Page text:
Confederation of African Football president Ahmad Ahmad’s five-year ban from football has been lessened to two years from five years, the Court of Arbitration for Sport announced on Monday.
The ruling virtually ends Ahmad’s hopes seeking re-election this week but notably paves the way for South African billionaire Patrice Motsepe to replace him and become the organisation’s eighth president in its 63-year history.
Ahmad was banned from football for five years by FIFA in November and fined 200,000 Swiss francs after an ethics investigation by world soccer’s governing body, which found the 61-year-old guilty of offering and accepting gifts and other benefits as well as of misappropriation of funds.
On appeal, CAS on Monday reduced the ban to two years – meaning Ahmad cannot stand for re-election this week – and cut his fine to 50,000 Swiss francs.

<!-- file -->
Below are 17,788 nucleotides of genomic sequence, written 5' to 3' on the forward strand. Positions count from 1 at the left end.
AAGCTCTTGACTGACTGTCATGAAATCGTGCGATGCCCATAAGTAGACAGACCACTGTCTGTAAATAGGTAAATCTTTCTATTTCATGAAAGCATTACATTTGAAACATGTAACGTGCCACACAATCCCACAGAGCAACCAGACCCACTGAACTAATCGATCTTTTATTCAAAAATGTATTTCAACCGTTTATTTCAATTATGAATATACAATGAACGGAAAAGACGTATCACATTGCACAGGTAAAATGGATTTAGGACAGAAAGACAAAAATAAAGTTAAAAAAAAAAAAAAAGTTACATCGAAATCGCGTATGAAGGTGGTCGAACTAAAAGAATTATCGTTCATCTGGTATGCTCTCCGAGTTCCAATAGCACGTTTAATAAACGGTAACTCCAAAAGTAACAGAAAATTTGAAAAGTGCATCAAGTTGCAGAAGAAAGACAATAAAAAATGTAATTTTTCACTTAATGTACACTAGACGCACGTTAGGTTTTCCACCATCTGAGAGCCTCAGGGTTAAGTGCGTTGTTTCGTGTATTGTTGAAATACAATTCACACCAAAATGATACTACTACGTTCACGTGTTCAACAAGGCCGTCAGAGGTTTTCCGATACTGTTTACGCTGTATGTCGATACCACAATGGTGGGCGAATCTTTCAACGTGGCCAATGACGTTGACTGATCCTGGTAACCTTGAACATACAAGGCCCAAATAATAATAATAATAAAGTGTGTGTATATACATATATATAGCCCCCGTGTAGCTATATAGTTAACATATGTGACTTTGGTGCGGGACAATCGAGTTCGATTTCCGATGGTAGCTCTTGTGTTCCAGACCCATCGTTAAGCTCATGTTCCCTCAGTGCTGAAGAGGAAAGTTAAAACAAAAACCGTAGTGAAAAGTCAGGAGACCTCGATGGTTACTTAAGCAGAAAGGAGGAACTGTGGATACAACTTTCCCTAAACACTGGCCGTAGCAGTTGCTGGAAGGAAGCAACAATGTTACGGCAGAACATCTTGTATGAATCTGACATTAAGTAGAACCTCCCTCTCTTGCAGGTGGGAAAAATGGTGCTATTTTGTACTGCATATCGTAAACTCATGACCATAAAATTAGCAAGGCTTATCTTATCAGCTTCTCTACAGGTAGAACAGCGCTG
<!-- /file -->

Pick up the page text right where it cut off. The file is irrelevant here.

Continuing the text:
Ahmad, who was also a FIFA vice president, had hoped his appeal would be successful and allow him to seek re-election in Morocco on Friday.
Motsepe is set to replace him from Friday after an agreement brokered by FIFA president Gianni Infantino last week that will see the 59-year-old mining magnate, owner of the South African club Mamelodi Sundowns, elected unanimously and two of his rivals – Augustin Senghor of Senegal and Ahmed Yahya of Mauritania named as CAF vice presidents.